In my second semester I decided to take a leap and try theatre, I failed miserably at first as a performer but my perseverance encouraged the stage manager to ask me to assist and a theatre rat was born. I had no boundaries, I used everything I was learning to create, to put together performances and events without a worry as to whether or not it was the norm …and I thrived! The ideas came and I found a way to make them happen. I directed, wrote, choreographed, produced, designed lights and sets, I made art and managed projects with others – I was referred to as a “renaissance woman”. I had the all-around skills to understand one side to the other and I reeked of creativity in the best possible way.
Then I fell in love with the craft of acting. I knew it would be difficult because I had a certain look and not a perfect body (as I was told more than once). I thought, “It’s a challenge”, a challenge for me to get past my body image issues and become free. I had some amazing teachers who helped me through blocks, read books, performed and had fun. I was so excited when I got my first headshots, but it was the first lesson I learned hearing over and over, “we have too many like you” (ie. tall, blonde, and blue eyed). I grew out and dyed my hair black, got new headshots and started getting roles. I had to change to fit the industry.
I came to NYC after realizing RI wasn’t going to make me a career, it was a dream I never thought would happen for so many personal reasons, but it did! My first year here was amazing; auditioning, meeting people, the independence of being away from family, having our first dog. I didn’t have to work and got to take classes and discover Manhattan. It was exhilarating! Then somehow toward the end of that first year things shifted, I found myself questioning everything; my choices, my talent, my body (which was the healthiest it had ever been), and my abilities. I broke down. I loved acting but instead of seeing that it had nothing to do with my talent or abilities I focused on all of the personal criticisms that come with the business; not thin enough, not pretty enough, too tall, too young, too old, my resume not full enough with the “right” names. I believed I was a failure.
I decided to turn it around and took the advice I had heard over and over, “do it yourself”. I created a theatre co. and it was successful. Over a number of years I gathered great talent; actors, writers and directors. We did incredible and moving work, so good it got to a point where I had to make a decision to take the next step and grow or pull back and rethink what I really wanted. I again focused on the wrong things for my own success. I created the company so that I could play the roles I wanted and I did, but being the leader I was the one running the company, taking on the admin work and the communications and everything else. I didn’t know how to ask for the right kind of help and I wasn’t getting what I felt I needed. I pulled back and thought about it, stepped away from the company and decided again to focus on acting.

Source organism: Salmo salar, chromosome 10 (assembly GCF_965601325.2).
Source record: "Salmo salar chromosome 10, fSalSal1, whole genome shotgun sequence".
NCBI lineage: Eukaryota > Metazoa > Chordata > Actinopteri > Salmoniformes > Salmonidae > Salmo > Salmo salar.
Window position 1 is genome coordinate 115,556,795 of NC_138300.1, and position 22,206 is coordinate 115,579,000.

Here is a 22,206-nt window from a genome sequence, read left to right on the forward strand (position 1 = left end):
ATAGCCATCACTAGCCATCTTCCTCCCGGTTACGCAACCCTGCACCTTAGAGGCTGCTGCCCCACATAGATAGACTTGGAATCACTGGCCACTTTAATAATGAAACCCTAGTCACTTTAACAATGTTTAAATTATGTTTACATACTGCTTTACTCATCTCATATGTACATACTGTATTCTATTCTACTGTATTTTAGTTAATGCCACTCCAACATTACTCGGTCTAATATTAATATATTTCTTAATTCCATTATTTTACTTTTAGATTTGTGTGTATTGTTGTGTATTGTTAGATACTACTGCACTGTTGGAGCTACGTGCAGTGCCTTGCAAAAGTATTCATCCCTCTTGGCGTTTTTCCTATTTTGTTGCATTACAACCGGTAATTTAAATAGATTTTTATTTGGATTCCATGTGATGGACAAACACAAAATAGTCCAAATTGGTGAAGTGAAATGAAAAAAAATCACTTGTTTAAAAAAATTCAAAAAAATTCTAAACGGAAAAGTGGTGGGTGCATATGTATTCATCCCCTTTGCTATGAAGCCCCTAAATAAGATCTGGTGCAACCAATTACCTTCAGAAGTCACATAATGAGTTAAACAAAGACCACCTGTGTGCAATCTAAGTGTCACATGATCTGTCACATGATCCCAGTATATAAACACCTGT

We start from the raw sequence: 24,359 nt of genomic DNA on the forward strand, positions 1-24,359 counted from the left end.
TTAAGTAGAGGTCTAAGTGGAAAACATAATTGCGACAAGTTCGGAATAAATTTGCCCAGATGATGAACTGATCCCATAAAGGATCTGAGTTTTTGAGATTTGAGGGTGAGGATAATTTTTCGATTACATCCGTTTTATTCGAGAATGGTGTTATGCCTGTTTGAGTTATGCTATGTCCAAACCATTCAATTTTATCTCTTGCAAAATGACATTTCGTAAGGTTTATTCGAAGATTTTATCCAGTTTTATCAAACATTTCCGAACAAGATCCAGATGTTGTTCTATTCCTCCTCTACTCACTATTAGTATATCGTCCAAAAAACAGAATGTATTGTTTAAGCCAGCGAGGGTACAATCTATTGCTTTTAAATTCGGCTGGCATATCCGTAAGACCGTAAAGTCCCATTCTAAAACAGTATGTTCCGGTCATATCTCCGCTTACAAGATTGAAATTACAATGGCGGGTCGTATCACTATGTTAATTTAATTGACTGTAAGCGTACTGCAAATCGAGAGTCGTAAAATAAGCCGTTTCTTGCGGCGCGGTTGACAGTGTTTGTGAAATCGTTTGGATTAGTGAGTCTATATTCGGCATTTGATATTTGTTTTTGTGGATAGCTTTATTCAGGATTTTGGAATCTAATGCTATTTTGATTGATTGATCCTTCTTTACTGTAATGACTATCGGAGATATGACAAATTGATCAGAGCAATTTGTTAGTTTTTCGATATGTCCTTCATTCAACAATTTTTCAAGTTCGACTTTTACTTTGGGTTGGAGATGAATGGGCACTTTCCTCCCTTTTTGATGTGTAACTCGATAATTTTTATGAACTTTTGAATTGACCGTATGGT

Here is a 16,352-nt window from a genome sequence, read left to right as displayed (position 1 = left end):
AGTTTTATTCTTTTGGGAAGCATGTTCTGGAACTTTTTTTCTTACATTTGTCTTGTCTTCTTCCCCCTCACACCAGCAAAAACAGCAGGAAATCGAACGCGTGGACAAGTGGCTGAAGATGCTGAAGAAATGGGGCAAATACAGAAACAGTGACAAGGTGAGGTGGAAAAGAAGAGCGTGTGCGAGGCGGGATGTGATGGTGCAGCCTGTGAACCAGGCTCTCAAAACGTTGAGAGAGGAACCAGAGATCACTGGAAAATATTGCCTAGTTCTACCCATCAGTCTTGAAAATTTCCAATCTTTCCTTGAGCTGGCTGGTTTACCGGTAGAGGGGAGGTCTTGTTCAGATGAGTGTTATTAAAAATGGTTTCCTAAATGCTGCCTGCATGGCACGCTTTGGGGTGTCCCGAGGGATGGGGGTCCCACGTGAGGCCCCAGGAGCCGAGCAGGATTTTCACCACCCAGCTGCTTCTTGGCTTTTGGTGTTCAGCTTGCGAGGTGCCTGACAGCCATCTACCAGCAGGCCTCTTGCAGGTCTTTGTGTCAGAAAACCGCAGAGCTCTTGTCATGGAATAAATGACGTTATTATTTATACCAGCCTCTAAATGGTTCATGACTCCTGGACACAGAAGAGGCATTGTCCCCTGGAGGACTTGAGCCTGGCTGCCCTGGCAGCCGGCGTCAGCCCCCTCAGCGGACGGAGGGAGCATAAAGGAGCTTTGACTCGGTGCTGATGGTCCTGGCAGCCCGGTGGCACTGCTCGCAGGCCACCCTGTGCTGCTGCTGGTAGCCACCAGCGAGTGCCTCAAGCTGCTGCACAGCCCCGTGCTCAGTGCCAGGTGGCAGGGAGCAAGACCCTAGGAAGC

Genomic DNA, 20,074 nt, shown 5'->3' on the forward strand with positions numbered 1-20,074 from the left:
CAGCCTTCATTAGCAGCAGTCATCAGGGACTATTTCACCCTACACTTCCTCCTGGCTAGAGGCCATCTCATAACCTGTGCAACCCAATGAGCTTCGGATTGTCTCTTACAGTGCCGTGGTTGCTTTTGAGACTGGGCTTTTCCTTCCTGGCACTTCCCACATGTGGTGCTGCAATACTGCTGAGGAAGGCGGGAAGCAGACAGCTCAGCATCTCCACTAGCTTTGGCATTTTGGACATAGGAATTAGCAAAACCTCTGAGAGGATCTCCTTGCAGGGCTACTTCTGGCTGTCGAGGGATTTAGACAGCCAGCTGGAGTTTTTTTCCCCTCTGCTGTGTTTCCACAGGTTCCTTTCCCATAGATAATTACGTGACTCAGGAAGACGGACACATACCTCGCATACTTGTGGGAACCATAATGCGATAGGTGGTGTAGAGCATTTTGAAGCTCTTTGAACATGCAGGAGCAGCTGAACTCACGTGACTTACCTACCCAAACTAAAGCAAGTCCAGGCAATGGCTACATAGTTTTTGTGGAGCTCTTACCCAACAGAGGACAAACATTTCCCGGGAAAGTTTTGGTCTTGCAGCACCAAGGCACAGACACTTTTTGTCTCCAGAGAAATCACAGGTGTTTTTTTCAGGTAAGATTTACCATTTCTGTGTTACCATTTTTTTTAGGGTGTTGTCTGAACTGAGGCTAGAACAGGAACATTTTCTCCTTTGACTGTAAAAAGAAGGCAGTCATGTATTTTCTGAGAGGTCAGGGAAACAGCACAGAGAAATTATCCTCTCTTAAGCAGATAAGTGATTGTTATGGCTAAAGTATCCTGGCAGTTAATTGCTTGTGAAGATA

Reality check…acting wasn’t making me happy. Through all these years it never fulfilled what I thought it would. I’m not sure what I was looking for but as much as I love being on the stage or in front of a camera, something was missing.
I had it all wrong.
What happened for me is that pursuing a career that requires so much work and relies so much on who I know, what theatre I have on my resume and what I look like personally goes against all of the creativity in my being. Though the rush and freedom of the moment as lived out on stage is exhilarating for me, it doesn’t last. I started reflecting on what I fell in love with about theatre, reminding myself that what I wanted was to create worlds that touched people; I love the stories, the characters, the big picture, the artistry of the stage; it is versatile and ambient. The stage can be anything and all encompassing, it can swallow you if you let it. As an actor I was focused on my character and the moment I was in instead of the concept and creation of the world around me; I wanted a hand in the big picture, I missed it!
I was stifled.
This year I’ve started writing again; something I had blatantly left behind. I picked up my pen and inks and opened my paints. I am allowing my brain to stop focusing on my next headshot, my “look” and what my type is and start allowing the ideas to flow again, releasing my judgments of art and myself. I am once again letting go of the outcome to allow the genius within to escape unafraid of failure because there is no failure in a lesson, only wisdom.
I don’t regret the time I’ve spent pursuing the dream I thought I wanted, the people and experiences it has contributed to my life are essential to who I have become, but I’ve come full circle. I am in true transition. I feel the world reopening and restrictions disappearing. I am strong; my lessons have been both hard and well earned. It’s time to simply create and follow my gut (which has served me greatly) and change my paradigm. The future holds no boundaries.